The precautionary principle is a decision-making principle which states that if an action or policy might cause severe or irreversible harm to the public, in the absence of a scientific consensus that harm would not ensue, the burden of proof falls on those who would advocate taking the action.


The Precautionary Principle is made up of 4 parts:

  1. People have a duty to take anticipatory action to prevent harm.
  2. The burden of proof of harmlessness of a new technology, process, activity, or chemical lies with the proponents, not with the general public.
  3. Before using a new technology, process, or chemical, or starting a new activity, people have an obligation to examine “a full range of alternatives” including the alternative of doing nothing.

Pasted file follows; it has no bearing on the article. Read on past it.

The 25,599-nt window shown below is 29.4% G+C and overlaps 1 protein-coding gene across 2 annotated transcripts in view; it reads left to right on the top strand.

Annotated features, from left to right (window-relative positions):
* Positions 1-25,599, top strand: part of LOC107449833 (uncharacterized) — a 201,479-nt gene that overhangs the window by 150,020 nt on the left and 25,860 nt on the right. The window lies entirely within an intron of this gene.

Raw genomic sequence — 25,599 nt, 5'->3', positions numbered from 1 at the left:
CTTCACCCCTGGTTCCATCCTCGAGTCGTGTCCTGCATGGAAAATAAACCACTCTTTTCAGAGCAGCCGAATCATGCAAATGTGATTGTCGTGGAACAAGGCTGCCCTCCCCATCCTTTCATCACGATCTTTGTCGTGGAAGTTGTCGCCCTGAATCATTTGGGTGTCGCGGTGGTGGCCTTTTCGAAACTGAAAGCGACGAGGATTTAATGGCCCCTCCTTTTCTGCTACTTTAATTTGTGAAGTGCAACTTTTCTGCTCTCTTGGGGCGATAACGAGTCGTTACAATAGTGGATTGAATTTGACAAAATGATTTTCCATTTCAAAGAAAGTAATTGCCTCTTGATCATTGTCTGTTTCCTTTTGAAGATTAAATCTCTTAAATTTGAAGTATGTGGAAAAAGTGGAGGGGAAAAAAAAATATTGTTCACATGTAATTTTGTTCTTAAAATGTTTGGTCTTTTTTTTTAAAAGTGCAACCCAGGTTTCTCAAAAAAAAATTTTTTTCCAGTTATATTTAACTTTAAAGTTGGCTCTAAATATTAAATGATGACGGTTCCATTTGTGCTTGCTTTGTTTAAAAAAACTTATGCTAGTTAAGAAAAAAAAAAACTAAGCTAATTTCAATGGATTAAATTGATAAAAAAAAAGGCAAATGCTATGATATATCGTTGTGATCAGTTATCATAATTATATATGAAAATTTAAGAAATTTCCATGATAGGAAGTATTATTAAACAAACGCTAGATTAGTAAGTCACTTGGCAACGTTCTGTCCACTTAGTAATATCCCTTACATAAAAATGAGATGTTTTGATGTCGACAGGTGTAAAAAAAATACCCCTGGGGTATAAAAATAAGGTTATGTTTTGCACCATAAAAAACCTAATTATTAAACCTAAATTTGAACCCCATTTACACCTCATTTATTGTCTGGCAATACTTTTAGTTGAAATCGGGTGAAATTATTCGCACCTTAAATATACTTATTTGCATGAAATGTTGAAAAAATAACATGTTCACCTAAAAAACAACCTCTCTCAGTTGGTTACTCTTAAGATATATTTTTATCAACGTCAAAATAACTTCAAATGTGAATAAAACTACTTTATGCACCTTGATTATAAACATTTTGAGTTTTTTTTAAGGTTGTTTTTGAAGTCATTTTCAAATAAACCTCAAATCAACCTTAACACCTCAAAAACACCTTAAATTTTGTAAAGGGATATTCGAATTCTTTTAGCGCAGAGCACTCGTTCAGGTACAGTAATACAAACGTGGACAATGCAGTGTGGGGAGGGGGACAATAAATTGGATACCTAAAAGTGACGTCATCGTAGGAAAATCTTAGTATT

4. Decisions applying the precautionary principle must be “open, informed, and democratic” and “must include affected parties.”

Interwiki links[edit | edit source]

Page data
Published 2007
License CC-BY-SA-4.0
Impact Number of views to this page and its redirects. Updated once a month. Views by admins and bots are not counted. Multiple views during the same session are counted as one. 259
Issues Automatically detected page issues. Click on them to find out more. They may take some minutes to disappear after you fix them. No main image
Cookies help us deliver our services. By using our services, you agree to our use of cookies.